vehicles were returned by insurers to the authorities for
cancellation. (The latter was a step designed to prevent the
log books falling into the hands of car thieves who might
subsequently use the log books on stolen cars, a practise
known as ‘ringing’). The effect of the arrangement
upon the sums obtained by insurers by the sale of vehicle
salvage became immediately apparent: in effect, the sums offered
by breakers and scrap merchants for this salvage separated
into two levels – the lower amounts applied where the
vehicle’s log book was to be marked to show that the
vehicle had been written off, whilst the higher amounts applied
where the log book was not so marked. Insurers were faced
with the dilemma of weighing the public interest against their
own private interests: they could obtain much more for a particular
item of salvage if the log book were not marked ‘write-off’,
but there was a risk that a badly-damaged vehicle would be
rebuilt and returned to the road in an unsafe condition. Without
doubt and almost certainly without exception, the industry
put the public interest first and ensured that log books were
returned to the authorities suitably marked, but the 1967
agreement ran into difficulties nonetheless; one of the major
problems was how to get several hundred motor insurers to
apply precisely the same standard in judging whether a particular
vehicle was ‘seriously damaged’.
In 1971 the Department of the Environment terminated the arrangement
and since then attention has been focused from time to time
on the problem as to whether insurers should be required compulsorily
to notify the authorities of any vehicle in respect of which
a total loss settlement has been paid, regardless of whether
or not the log book has been marked. However, the Department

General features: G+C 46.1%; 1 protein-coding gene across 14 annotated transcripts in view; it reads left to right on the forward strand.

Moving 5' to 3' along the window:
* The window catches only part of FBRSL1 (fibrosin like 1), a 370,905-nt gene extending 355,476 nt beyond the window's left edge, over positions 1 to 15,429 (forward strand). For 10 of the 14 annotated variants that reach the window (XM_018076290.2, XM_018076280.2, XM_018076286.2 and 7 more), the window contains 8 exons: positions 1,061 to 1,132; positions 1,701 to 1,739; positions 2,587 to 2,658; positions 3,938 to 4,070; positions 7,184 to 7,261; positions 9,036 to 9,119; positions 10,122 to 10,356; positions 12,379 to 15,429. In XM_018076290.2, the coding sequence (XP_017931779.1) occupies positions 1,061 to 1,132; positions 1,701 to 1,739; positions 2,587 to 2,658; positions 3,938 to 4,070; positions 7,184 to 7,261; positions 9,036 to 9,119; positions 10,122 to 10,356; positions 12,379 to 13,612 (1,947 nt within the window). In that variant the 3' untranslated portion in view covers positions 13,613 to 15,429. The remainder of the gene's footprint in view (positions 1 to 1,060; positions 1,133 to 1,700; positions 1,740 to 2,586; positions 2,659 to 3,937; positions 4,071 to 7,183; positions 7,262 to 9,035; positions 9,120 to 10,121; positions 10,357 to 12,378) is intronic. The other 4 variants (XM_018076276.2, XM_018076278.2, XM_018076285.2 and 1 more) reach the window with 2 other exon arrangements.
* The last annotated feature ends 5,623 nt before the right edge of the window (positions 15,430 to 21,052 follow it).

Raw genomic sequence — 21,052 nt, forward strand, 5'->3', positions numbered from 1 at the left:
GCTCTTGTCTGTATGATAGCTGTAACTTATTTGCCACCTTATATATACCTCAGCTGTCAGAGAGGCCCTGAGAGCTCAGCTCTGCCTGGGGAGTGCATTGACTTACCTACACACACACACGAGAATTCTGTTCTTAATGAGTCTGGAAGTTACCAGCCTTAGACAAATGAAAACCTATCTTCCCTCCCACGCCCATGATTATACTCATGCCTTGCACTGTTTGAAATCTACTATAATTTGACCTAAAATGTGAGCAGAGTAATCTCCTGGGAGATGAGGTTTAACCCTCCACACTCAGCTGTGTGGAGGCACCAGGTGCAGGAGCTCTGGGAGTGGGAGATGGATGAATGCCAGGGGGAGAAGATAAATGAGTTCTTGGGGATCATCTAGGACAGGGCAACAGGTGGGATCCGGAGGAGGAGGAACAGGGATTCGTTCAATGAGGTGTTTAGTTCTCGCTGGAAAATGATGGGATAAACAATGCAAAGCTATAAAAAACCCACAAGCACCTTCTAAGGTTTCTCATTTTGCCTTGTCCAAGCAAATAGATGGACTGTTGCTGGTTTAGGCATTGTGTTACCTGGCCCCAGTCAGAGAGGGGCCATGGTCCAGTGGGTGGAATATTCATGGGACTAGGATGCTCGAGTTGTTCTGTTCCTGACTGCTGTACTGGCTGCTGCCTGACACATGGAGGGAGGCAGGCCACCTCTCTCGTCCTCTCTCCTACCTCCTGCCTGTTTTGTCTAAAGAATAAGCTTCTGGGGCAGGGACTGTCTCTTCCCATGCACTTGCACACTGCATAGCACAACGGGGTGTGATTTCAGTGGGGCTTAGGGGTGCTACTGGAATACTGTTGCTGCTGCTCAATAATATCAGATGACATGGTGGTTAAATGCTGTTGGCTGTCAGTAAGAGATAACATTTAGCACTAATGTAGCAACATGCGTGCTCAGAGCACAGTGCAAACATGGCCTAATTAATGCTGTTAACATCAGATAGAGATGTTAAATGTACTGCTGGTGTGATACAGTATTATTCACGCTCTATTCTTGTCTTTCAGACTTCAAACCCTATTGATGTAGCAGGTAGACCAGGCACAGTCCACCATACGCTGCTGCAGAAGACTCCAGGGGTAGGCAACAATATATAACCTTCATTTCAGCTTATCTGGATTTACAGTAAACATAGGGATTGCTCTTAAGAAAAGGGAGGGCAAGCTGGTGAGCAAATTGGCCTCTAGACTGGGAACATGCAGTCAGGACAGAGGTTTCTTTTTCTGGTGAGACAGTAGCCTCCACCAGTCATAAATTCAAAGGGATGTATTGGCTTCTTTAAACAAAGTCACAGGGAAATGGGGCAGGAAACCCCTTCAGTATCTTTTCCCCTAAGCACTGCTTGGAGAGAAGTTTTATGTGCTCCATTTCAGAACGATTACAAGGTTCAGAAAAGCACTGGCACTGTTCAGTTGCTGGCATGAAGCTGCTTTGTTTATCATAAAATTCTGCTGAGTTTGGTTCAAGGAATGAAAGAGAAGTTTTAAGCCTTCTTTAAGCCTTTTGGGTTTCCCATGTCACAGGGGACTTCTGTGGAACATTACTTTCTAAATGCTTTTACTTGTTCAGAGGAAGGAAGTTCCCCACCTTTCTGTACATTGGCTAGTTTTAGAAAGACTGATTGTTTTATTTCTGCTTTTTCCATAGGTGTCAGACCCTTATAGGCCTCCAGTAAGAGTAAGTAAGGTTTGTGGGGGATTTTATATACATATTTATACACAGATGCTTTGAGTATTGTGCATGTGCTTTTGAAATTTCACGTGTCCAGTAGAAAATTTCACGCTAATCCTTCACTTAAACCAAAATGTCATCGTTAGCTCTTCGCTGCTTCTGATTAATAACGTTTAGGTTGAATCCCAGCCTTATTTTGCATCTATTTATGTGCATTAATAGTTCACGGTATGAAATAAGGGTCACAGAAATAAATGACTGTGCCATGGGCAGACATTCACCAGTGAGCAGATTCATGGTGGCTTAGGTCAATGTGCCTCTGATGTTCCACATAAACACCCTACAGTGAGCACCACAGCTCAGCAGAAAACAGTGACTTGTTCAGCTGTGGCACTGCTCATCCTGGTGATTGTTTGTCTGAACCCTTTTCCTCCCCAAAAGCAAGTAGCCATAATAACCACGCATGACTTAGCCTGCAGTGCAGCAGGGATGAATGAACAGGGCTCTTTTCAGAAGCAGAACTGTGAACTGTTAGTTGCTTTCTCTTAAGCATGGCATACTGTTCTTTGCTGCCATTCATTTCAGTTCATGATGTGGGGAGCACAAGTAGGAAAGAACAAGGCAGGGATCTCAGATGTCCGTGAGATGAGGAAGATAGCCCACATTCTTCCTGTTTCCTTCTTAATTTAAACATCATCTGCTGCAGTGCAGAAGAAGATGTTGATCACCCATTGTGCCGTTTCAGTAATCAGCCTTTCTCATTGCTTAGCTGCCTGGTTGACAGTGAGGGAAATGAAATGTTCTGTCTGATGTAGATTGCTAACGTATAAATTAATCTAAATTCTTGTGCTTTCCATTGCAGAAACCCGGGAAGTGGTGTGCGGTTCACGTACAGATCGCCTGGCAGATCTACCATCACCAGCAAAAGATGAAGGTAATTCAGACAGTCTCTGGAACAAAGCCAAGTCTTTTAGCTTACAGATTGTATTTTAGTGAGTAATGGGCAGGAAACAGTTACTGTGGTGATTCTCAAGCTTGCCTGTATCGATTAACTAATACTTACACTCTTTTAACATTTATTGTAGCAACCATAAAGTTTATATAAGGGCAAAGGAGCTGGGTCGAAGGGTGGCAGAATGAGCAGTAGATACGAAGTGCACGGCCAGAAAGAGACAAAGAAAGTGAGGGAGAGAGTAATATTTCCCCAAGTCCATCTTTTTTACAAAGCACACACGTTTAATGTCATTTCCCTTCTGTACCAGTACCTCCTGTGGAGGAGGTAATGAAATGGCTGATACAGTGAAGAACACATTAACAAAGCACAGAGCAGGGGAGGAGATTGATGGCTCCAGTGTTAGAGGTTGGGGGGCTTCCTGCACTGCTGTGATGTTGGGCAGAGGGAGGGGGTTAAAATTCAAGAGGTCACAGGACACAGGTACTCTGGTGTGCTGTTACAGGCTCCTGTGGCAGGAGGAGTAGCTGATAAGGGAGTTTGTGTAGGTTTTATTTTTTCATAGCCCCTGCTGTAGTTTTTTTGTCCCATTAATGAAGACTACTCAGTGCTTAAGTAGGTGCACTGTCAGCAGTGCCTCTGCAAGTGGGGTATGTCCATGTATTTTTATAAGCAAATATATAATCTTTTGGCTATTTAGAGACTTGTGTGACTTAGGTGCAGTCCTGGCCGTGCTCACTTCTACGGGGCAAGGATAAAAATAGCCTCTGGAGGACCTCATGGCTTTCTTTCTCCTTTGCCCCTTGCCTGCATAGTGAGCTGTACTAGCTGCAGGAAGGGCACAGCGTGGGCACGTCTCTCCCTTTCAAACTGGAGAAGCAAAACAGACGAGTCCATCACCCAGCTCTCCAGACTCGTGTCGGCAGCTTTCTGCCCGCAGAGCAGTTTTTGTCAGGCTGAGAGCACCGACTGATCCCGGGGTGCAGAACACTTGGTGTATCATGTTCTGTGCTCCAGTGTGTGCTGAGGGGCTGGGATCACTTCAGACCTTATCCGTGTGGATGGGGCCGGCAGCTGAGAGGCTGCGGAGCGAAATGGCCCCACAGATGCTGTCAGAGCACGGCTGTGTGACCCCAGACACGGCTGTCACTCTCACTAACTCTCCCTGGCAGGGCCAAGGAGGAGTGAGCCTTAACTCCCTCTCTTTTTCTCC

of the Environment and the Association of British Insurance
did not consider that the problem is serious enough to warrant
special regulations and is not nearly as serious as the problem
of the large number of vehicles which are put on the road
in an unsafe condition through lack of adequate maintenance.
More recently with the establishment of the
Claims Underwriting Exchange aka CUE where all car insurance
claim data is pooled, and recent iniitiatives such as the
Motor Insurance Database and Car Data history checks online,
the problem has reduced.
The policyholder’s impression of
the damage suffered by a vehicle may be based largely upon
examination of the vehicle before stripping. The removal of
badly damaged superficial parts, which may have absorbed much
of the impact, frequently indicates that the damage is not
as bad as might have been feared. The opposite can also, of
course, prove to be the case: the removal of damaged superficial
parts may reveal hitherto hidden and serious damage to the
vehicle’s chassis or other vital parts, and the cost
of repairing the overall damage might be much higher than
was originally anticipated.
Where an engineer is employed his report should be made after
the vehicle has been stripped, thus enabling him to give a
reliable estimate of the cost.
Agreed value car insurance policies
The effect of an agreed-value policy should be appreciated;
under such a policy the measure of indemnity is agreed in
advance, that is to say at the inception date or renewal date
of the policy, rather than at the time of the loss and the
principle of indemnity cannot, in consequence, be said to
have been breached.
It should be emphasised, however, that settlement of a claim
under such a policy is made on the basis of the ‘agreed
value’ only when the insured vehicle is a total loss;
if the vehicle is being repaired and the insurers are dealing
with a claim for those repairs, settlement will be concluded
on the usual basis, i.e. subject to inspection and approval
by the insurer’s engineer/assessor, etc.